mug Israel of its reality
By Karma Feinstein Cohen
The famous neoconservative Irving Kristol once coined the term “mugged by reality.” It means that regardless of one’s theories or ideologies, sometimes the reality of a situation forces a dramatic rethink.
The war in Ukraine should certainly promote a reconsideration in Israel of many positions that were thought of as “gospel” over the last two decades.
The first and most apparent is that we cannot and should not expect any international forces to fight for Israel or provide any type of defense should it be under attack. For too many years, Israel relied on a strange notion that international or peacekeeping forces should be placed in or along borders of conflict to keep the peace.
Whether UNDOF, UNIFIL, TIPH, EUBAM, or many others that have been stationed in or near Israel, all were completely ineffective, even when enemies fire from right under their noses.
During 2004, in the lead-up to the Gaza Disengagement, President George W. Bush and Prime Minister Ariel Sharon exchanged letters of assurance. The letters contained a firm American guarantee to help Israel defeat and “dismantle terrorist organizations, and prevent the areas from which Israel has withdrawn from posing a threat that would have to be addressed by any other means.”
We now know that during its many operations to root out Hamas and other terrorist organizations, backing for the Jewish State has been weak and short.
Another reality is that despite Israel hearing from the West constant talk of international law and recognized boundaries being sacrosanct, these issues are largely meaningless for most of the world. Russia just invaded another nation’s sovereign territory, and there is no serious UN Security Council resolution, no investigation by the UN Human Rights Council, and no plans to raise the issue in the International Court of Justice or the International Criminal Court.
NGOs like Amnesty International and Human Rights Watch, who have spent the last couple of years obsessively making the case that the State of Israel is the ultimate and unique global evil and an Apartheid state, are quiet, weak-willed, and vacillating on Russia.
Finally, the ideas of compromise negotiated solutions and concessions are terms that excite certain think tanks and foreign ministries in the West. Still, in the real world, the overwhelming majority of the international community does not believe in or hold by them.
In most of the world, might is right.
It is irrelevant whether one thinks this is a good or bad thing. It has been the stock principle throughout most of history and is still the guiding principle globally.
Condemnations, threats, and sanctions do not work either. They will not stop the determined autocrat with a powerful army at their command.
Of course, it remains to be seen how the war in Ukraine will play out.
Nevertheless, it is clear that the West underestimated Vladimir Putin, obsessed with notions of compromise, negotiations, and peace.
I think the event that encapsulated this the best was when all Secretary-General Antonio Guterres could do with news of the Russian invasion was quote the 1969 song by John Lennon, “Give peace a chance.”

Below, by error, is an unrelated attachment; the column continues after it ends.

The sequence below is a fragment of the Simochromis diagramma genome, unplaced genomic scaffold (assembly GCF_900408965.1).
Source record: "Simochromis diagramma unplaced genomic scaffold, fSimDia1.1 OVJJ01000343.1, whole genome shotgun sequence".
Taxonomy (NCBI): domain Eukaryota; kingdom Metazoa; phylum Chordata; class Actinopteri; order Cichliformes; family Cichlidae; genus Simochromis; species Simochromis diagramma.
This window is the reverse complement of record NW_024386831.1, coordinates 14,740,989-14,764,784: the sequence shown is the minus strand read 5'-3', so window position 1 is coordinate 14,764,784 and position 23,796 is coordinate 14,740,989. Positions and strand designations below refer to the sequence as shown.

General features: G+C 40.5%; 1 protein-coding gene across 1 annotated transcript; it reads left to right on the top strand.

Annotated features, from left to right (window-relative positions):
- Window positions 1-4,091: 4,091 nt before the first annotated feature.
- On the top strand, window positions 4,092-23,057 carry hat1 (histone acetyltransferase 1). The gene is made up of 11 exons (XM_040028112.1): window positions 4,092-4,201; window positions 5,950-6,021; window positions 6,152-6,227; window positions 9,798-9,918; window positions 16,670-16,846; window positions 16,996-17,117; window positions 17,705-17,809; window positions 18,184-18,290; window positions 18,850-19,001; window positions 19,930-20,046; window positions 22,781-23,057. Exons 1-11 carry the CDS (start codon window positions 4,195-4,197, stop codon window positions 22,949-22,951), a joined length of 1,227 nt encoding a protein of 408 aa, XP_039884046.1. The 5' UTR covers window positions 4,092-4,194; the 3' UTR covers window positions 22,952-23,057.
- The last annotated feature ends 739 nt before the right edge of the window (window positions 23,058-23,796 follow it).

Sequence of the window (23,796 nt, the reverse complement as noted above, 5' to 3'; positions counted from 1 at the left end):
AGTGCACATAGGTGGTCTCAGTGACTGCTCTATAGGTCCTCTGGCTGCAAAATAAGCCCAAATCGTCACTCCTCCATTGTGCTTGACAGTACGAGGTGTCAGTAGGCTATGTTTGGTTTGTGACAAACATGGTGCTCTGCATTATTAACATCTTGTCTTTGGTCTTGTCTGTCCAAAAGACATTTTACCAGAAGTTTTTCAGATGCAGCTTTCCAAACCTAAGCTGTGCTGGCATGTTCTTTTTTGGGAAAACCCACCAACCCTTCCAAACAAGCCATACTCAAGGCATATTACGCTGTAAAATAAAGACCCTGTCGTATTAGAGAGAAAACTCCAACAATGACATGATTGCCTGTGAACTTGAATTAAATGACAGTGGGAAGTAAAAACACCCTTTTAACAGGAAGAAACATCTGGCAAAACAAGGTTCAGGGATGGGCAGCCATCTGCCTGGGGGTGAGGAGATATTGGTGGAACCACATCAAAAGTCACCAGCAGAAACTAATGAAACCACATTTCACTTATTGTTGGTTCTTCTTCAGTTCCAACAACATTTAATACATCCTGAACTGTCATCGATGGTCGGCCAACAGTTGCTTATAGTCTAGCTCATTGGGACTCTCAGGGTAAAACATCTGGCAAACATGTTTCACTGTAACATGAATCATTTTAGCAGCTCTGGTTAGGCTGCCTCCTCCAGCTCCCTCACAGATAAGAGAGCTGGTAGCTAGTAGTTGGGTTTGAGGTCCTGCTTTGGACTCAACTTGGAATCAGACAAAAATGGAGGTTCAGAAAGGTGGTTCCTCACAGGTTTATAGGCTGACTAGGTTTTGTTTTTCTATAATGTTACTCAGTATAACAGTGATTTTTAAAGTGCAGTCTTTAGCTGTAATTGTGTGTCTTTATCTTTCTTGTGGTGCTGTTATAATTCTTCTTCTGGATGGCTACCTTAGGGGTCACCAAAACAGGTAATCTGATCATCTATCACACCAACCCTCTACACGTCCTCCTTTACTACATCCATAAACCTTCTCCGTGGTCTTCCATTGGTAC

This statement, nor the dozens of others by Western or global leaders, affected the Russian war machine. It rolled over these inconsequential declarations as easily as its tanks crossed the Ukrainian borders.
While Israel is not Ukraine, like much of the world, it should be learning the lessons of this unprecedented attack. It is almost certain that facts on the ground will be made through the use of force.
Putin has exposed the West’s cobweb of hopes and dreams about conflict resolution.
Thus, Israel’s conflict with the Palestinians has to be looked at differently. The Jewish State is inarguably a more dangerous and unpredictable neighborhood than Eastern Europe, and what is true today may not be so tomorrow.
Trying to negotiate a solution to our conflict without completely and permanently breaking Palestinian violent rejectionism of Jewish sovereignty and their will to continue their war will just mean at some point it will start up again.
No one thought that after the fall of the Iron Curtain and the end of the Cold War in the late 1980s, Russia would try and conquer former Soviet states, but here we are. It is now clear that expansionist dreams are still a mainstay of the Russian leadership. They were not ended by conferences or signed agreements.
The only way to ensure that the Israel-Palestinian conflict is ended once and for all is through victory. Anything less ensures that, while there could be periods of relative calm and quiet, the conflict will not end. The Palestinian dream of eliminating the one Jewish State will remain, and who knows what will come in the future that can give them greater hope of achieving their war aims.
The Russian invasion of Ukraine should be a sharp wake-up call that concepts such as defeat and victory are not a thing of the past but very much part of the global lexicon. Putin might be attempting to conquer Ukraine, but he is also mugging the West of its reality. Israel should take note.
Karma Feinstein Cohen Is Executive Director of World Herut and a member of the Board of Governors of the Jewish Agency.
HERUT is an international movement for Jewish Unity, Zionist pride, protecting the Jewish people worldwide, and Zionist education. HERUT operates per the ideals of pre-World War II Zionist leader and philosopher Ze’ev Jabotinsky. In this world where Antisemitism and hatred of Israel are at pandemic levels, it is important to be part of HERUT, a critical movement dedicated to protecting Israel and the Jewish people worldwide.
Jeff Dunetz (The Lid) is an active member and on the board of the Herut. More about Herut can be found at www.HerutNA.org–Please click on this link and consider joining Karma and me in this great organization.
mug Israel of its reality